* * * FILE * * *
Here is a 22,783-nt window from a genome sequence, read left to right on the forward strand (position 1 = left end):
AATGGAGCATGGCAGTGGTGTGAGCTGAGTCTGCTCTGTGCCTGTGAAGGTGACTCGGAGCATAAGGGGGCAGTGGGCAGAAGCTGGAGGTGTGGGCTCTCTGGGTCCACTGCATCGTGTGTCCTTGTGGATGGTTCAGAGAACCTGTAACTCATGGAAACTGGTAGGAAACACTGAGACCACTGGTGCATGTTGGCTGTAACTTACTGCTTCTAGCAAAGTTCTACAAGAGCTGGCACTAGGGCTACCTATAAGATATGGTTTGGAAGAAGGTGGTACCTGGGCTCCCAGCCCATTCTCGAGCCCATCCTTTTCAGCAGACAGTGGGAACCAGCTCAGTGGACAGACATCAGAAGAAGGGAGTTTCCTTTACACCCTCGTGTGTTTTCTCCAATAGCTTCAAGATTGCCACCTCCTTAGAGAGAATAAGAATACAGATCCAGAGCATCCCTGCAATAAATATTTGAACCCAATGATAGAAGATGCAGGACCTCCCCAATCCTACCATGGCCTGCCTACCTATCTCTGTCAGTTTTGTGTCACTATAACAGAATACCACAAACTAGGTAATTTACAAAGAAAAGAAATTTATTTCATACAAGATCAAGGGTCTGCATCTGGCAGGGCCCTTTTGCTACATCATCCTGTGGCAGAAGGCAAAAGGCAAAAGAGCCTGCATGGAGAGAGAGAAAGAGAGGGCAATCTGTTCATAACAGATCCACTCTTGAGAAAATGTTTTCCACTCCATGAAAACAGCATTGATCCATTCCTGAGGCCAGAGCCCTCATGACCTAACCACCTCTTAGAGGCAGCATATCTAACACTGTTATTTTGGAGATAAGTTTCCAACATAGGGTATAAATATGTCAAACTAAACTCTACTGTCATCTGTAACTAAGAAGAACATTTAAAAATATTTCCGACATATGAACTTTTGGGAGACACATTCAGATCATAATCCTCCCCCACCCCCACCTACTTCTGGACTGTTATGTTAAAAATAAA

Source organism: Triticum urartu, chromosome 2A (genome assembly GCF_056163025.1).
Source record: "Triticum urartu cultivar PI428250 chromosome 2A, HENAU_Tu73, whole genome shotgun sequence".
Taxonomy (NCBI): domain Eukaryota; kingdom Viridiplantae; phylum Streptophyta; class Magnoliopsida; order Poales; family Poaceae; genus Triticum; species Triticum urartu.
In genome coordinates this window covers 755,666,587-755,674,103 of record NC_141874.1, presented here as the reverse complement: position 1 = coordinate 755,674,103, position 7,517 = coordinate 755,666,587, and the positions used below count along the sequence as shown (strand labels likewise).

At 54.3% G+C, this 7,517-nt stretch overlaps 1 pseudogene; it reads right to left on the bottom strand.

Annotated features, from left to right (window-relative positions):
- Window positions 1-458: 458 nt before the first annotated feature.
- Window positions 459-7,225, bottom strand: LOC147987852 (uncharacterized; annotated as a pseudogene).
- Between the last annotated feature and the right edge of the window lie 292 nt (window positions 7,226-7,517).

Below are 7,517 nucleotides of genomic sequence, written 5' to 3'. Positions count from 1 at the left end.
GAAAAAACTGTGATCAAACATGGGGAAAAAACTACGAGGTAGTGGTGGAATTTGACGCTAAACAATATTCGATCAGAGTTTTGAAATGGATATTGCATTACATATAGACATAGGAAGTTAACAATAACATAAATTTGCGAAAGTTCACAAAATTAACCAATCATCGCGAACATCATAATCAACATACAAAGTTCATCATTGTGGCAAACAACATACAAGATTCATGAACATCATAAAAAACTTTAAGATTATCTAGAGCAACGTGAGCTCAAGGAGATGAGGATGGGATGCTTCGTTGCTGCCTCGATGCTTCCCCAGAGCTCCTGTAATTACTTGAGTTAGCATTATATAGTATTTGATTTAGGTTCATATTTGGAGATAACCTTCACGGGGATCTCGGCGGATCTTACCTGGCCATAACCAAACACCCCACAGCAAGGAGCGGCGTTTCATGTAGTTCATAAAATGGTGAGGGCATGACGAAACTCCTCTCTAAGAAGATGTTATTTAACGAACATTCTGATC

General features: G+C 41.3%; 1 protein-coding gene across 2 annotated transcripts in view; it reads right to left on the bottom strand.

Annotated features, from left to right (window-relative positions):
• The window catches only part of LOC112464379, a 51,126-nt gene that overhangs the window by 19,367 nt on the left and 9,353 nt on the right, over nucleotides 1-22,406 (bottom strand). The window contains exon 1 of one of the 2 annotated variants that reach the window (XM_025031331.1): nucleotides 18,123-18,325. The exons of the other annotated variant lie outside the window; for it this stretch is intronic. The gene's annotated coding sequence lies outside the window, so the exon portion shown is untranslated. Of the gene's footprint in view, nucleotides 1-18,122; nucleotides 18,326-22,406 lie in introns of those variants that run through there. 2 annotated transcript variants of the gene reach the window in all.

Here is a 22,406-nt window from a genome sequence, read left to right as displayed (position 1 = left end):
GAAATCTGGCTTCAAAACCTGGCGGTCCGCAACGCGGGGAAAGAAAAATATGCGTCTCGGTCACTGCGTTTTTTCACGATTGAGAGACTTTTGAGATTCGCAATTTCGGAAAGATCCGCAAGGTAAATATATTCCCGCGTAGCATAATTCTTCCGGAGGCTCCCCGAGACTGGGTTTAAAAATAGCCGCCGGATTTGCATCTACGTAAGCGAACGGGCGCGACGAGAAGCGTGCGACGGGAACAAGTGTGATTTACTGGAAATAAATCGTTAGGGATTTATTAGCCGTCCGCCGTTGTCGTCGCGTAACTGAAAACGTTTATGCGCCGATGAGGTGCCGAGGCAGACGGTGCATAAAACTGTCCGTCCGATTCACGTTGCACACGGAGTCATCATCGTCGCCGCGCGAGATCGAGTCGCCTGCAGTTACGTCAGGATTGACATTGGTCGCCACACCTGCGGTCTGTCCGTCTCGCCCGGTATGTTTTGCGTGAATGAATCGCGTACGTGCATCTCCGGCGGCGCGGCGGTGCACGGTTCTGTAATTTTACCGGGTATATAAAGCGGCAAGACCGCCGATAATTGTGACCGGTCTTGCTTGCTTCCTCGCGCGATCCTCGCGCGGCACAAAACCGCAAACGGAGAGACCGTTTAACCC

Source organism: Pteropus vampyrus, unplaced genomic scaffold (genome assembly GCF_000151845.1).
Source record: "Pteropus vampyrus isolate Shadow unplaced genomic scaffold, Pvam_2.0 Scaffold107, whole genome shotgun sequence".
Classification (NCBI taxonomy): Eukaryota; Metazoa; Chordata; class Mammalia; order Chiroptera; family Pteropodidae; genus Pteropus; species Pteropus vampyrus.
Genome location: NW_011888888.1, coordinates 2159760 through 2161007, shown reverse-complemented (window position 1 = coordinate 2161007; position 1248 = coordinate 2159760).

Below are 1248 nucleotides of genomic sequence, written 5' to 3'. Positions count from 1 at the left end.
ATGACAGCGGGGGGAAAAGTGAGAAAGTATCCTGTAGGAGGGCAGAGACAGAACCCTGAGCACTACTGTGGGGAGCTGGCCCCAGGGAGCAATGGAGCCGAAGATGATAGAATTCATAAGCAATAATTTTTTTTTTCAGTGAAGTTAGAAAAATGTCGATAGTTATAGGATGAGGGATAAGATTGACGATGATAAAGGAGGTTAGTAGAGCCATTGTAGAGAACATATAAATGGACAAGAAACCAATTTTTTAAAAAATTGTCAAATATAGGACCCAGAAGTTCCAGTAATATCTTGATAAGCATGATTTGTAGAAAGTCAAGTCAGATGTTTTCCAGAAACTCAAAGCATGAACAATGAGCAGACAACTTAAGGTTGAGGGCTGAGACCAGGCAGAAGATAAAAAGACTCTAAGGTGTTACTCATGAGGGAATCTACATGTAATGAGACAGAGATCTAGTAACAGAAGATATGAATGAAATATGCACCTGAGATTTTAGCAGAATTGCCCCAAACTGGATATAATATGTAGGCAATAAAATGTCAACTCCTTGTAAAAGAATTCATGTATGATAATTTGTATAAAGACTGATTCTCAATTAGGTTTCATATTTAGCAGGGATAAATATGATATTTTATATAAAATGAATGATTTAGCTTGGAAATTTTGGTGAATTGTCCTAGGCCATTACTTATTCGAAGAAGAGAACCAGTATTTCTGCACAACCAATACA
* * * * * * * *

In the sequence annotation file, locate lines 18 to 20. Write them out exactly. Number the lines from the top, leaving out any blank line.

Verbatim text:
GAAATCTGGCTTCAAAACCTGGCGGTCCGCAACGCGGGGAAAGAAAAATATGCGTCTCGGTCACTGCGTTTTTTCACGATTGAGAGACTTTTGAGATTCGCAATTTCGGAAAGATCCGCAAGGTAAATATATTCCCGCGTAGCATAATTCTTCCGGAGGCTCCCCGAGACTGGGTTTAAAAATAGCCGCCGGATTTGCATCTACGTAAGCGAACGGGCGCGACGAGAAGCGTGCGACGGGAACAAGTGTGATTTACTGGAAATAAATCGTTAGGGATTTATTAGCCGTCCGCCGTTGTCGTCGCGTAACTGAAAACGTTTATGCGCCGATGAGGTGCCGAGGCAGACGGTGCATAAAACTGTCCGTCCGATTCACGTTGCACACGGAGTCATCATCGTCGCCGCGCGAGATCGAGTCGCCTGCAGTTACGTCAGGATTGACATTGGTCGCCACACCTGCGGTCTGTCCGTCTCGCCCGGTATGTTTTGCGTGAATGAATCGCGTACGTGCATCTCCGGCGGCGCGGCGGTGCACGGTTCTGTAATTTTACCGGGTATATAAAGCGGCAAGACCGCCGATAATTGTGACCGGTCTTGCTTGCTTCCTCGCGCGATCCTCGCGCGGCACAAAACCGCAAACGGAGAGACCGTTTAACCC

Source organism: Pteropus vampyrus, unplaced genomic scaffold (genome assembly GCF_000151845.1).
Source record: "Pteropus vampyrus isolate Shadow unplaced genomic scaffold, Pvam_2.0 Scaffold107, whole genome shotgun sequence".